Did he accept illegal gift? Miami Beach’s building director under investigation

Miami Beach’s building director is under investigation as to whether he accepted a gift from a hotel that received approvals from his department.

Public corruption investigators from the Miami-Dade state attorney’s office are looking into whether Mariano Fernandez, the Beach’s building director since May 2013, accepted a free hotel stay from a hotelier who received permits from his department, according to sources familiar with the investigation. Some city employees have received subpoenas.

Fernandez confirmed an investigation on Monday when he told the Miami Herald he has spoken with the state attorney’s office, but he declined to comment further.

Ed Griffith, spokesman for the state attorney, said he could “neither confirm nor deny any investigative activity” as a matter of policy.

City Manager Jimmy Morales did not respond to multiple requests for comment.

City law prevents any employee from accepting gifts, regardless of value, from any people or entities that have business with the city or are planning to apply for approvals from city officials, with few exceptions such as complimentary tickets to certain events and performances. Even those gifts must be reported to the human resources department.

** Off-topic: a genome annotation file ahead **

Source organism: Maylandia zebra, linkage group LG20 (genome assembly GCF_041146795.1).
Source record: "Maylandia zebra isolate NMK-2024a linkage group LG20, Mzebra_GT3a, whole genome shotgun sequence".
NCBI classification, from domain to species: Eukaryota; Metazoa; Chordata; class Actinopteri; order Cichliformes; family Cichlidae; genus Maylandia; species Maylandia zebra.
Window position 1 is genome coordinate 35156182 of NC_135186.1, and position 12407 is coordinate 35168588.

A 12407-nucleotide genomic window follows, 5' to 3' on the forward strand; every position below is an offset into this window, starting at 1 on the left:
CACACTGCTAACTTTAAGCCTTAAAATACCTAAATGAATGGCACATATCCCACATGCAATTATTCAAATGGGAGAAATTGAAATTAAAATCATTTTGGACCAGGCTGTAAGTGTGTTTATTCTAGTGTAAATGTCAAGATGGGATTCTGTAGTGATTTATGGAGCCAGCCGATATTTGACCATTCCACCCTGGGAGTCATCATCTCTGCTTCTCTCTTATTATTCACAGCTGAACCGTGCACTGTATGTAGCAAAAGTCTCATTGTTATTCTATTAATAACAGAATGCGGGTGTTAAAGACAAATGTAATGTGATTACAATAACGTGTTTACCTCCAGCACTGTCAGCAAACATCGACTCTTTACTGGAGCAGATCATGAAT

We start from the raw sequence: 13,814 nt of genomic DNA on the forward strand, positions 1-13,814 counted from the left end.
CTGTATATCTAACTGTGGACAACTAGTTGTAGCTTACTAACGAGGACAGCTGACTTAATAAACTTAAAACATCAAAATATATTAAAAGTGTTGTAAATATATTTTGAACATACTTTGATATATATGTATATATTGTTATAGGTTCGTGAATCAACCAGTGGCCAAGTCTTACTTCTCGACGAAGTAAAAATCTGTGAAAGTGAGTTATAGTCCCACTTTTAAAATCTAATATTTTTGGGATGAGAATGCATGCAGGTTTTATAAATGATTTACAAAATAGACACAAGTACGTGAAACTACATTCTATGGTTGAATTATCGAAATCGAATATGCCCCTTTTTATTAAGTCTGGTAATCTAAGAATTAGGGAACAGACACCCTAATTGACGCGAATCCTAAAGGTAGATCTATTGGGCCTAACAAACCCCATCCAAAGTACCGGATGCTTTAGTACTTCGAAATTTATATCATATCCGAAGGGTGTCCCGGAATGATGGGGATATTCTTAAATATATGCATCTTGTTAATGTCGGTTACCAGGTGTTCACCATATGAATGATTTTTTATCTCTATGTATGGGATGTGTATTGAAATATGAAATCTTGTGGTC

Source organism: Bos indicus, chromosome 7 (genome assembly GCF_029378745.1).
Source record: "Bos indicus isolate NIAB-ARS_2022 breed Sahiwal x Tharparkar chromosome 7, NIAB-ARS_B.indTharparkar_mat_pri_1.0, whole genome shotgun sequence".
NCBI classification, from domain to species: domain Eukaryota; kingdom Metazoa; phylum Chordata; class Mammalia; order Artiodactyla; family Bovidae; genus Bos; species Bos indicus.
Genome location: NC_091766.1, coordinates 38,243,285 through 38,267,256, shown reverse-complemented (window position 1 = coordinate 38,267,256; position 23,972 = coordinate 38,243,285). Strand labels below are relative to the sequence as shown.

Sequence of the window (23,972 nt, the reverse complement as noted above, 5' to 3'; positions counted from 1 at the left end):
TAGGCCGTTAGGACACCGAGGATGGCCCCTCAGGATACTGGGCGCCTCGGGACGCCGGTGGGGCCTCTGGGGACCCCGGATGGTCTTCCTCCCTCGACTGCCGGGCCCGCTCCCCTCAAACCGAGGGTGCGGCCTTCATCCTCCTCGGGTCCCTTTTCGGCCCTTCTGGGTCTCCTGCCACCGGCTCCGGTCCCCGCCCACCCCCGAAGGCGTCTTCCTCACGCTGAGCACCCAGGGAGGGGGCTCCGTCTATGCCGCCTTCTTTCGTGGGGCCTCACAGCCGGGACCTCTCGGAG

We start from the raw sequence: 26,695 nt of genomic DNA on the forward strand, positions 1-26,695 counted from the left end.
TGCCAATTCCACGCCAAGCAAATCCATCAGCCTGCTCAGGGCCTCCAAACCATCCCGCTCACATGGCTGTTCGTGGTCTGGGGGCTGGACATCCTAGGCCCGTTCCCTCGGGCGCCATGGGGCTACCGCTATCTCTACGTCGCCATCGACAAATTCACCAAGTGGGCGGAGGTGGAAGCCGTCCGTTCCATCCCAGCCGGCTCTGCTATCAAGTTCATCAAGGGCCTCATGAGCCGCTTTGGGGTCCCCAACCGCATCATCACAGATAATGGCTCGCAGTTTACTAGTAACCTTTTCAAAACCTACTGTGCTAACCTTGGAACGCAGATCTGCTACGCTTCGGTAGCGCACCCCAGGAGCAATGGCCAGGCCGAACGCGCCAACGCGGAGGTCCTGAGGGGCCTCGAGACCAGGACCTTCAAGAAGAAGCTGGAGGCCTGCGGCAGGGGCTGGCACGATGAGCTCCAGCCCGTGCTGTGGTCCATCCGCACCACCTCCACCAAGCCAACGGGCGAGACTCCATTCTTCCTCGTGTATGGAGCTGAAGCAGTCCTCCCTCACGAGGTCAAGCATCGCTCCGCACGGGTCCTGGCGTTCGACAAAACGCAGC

The investigation raises questions about a building department that has endured multiple scandals in the past decade. In 2008, three building department employees were arrested and later convicted for taking bribes from a developer.

When Cynthia Curry was hired as building director in 2010, she was being investigated after her private company double-billed the county for work on an expansion to Miami International Airport — a project that ran over budget. Though she avoided charges when prosecutors were unsure they could prove criminal intent, commissioners did not confirm her hiring.

Emphasizing ethics in government was a top priority for Morales when he was named city manager in spring 2013. He made sweeping changes to the city’s leadership, hiring new department heads, bringing in a new police chief and setting up ethics training for city employees.

Some of that has paid off. A recent ethics survey found that fewer city employees reported being offered bribes than in 2013, when the city was still reeling from multiple scandals. But 22 percent of those surveyed still reported being offered a bribe, far from a comfortable number for Morales’ administration.

Given the extra attention paid to improving City Hall’s reputation on questions of ethics, this new investigation is likely concerning for the manager, who hired Fernandez in 2013.

Last week, Morales announced a new citywide procedure for reporting bribe offers and falsifying officials records and documents. Employees are now required to inform the police department’s command staff duty officer of any such suspected misconduct.